Herman Cain: We should stop Iran’s nuke program by pursuing energy independence

posted at 8:05 pm on June 10, 2011 by Allahpundit

Via Christian Heinze of GOP12, this would have been a fine idea 25 years ago but we’re way, way too close to Iran’s moment of truth for any “energy independence” project to make a decisive difference now. The Journal surveys the scene:

On Thursday, the International Atomic Energy Agency “de-restricted” its most recent report on Iran’s nuclear progress. Despite hopes that the 2009 Stuxnet computer virus had slowed or even crippled Tehran’s efforts, the IAEA reports that in the last six months Tehran had enriched some 970 kilos of uranium to reactor-grade levels, or LEU, bringing its total stockpile of LEU to 4,105 kilos.

Iran has also enriched 56.7 kilos of uranium to a 20% level, ostensibly to produce medical isotopes but bringing it measurably closer to the 90% level needed for a bomb. Iran also announced this week that it will begin installing a more efficient type of centrifuge to enrich uranium at its once-secret facility near the city of Qom…

The day of that test may not be far off. In an analysis this month for the Nonproliferation Policy Education Center, Rand scholar Gregory S. Jones writes that even in the absence of a clandestine nuclear program, “Iran can now produce a weapon’s worth (20 kilograms) of HEU [weapons-grade uranium] any time it wishes. With Iran’s current number of operating centrifuges, the batch recycling process would take about two months.”

According to this analysis, they’ve basically already reached breakout capacity. According to Israeli analysts, they’re still a few years away, but it’ll take more than a few years to reach a global state of energy independence sufficient to bankrupt oil giants like Iran. (North Korea, a much poorer country, has survived grinding poverty and economic sanctions to become nuclear-capable.) I don’t want to beat up on Cain over this too much since it is, after all, an intractable problem that’s bedeviled not just Obama but Bush; the options are either to grovel in the name of making a deal or to launch an almost certainly futile bombing campaign of their nuke infrastructure. Not an appetizing menu for a presidential candidate to choose from. But this is, in fact, his third noticeable gaffe on foreign policy: The first was his unique refusal to opine about Afghanistan because he lacks inside information and the second was his already infamous blanking about the Palestinian right of return. Now this, which has Jonathan Tobin at Commentary writing him off as a fundamentally unserious candidate. I think he could be serious, and a real threat in Iowa and in the south, if he was more polished on foreign policy, but how many fumbles should base voters endure before deciding it’s too much of a risk?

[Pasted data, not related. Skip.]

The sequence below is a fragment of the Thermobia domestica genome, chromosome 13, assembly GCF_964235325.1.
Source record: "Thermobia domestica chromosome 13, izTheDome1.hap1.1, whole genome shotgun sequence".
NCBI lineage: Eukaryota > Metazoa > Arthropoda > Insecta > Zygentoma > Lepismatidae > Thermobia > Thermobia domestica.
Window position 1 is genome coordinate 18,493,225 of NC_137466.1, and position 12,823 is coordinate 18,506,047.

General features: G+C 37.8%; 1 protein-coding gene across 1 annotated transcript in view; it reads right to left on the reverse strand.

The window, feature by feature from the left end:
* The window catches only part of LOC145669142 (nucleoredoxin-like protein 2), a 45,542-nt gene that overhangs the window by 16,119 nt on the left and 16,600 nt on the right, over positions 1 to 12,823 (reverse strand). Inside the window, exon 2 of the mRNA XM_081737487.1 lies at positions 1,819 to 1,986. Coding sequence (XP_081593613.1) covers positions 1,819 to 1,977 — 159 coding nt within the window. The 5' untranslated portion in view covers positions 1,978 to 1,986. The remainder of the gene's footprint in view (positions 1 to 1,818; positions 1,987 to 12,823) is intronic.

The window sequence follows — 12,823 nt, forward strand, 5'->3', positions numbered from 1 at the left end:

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WTG Herman. Maybe we should get cracking on tearing down of that wall separating East Germany from the West too.

/s

MJBrutus on June 11, 2011 at 7:49 AM

The first was his unique refusal to opine about Afghanistan because he lacks inside information and the second was his already infamous blanking about the Palestinian right of return. Now this, which has Jonathan Tobin at Commentary writing him off as a fundamentally unserious candidate.

I disagree that his first gaffe was his unique refusal to opine about Afghanistan. It makes perfect sense since “opining” to the media (including bloggers) leaves one open for far more criticism. Who in their right mind would pontificate on a subject where they don’t have all the necessary information. I’m sorry, but the talking heads in the media and on the internet sure don’t.

Secondly, one can excuse him on the Palestinian right of return. Lately, it doesn’t appear many even know the history of that region except what the revisionist Palestinians and the other Muslim countries want you to believe. If all the MSM is doing is regurgitating the propaganda they hear from Hamas and the PLO, then they have it wrong too. Essentially he is correct when he says this is not an issue the USA or any other country should determine. It ultimately should be decided by Israel and whoever they end up negotiating with.

As to his lack of foreign affairs experience, take a look at Obama. Need any more proof that one who can eloquently campaign and tell all of us how great they are and then show their complete incompetence after it’s too late.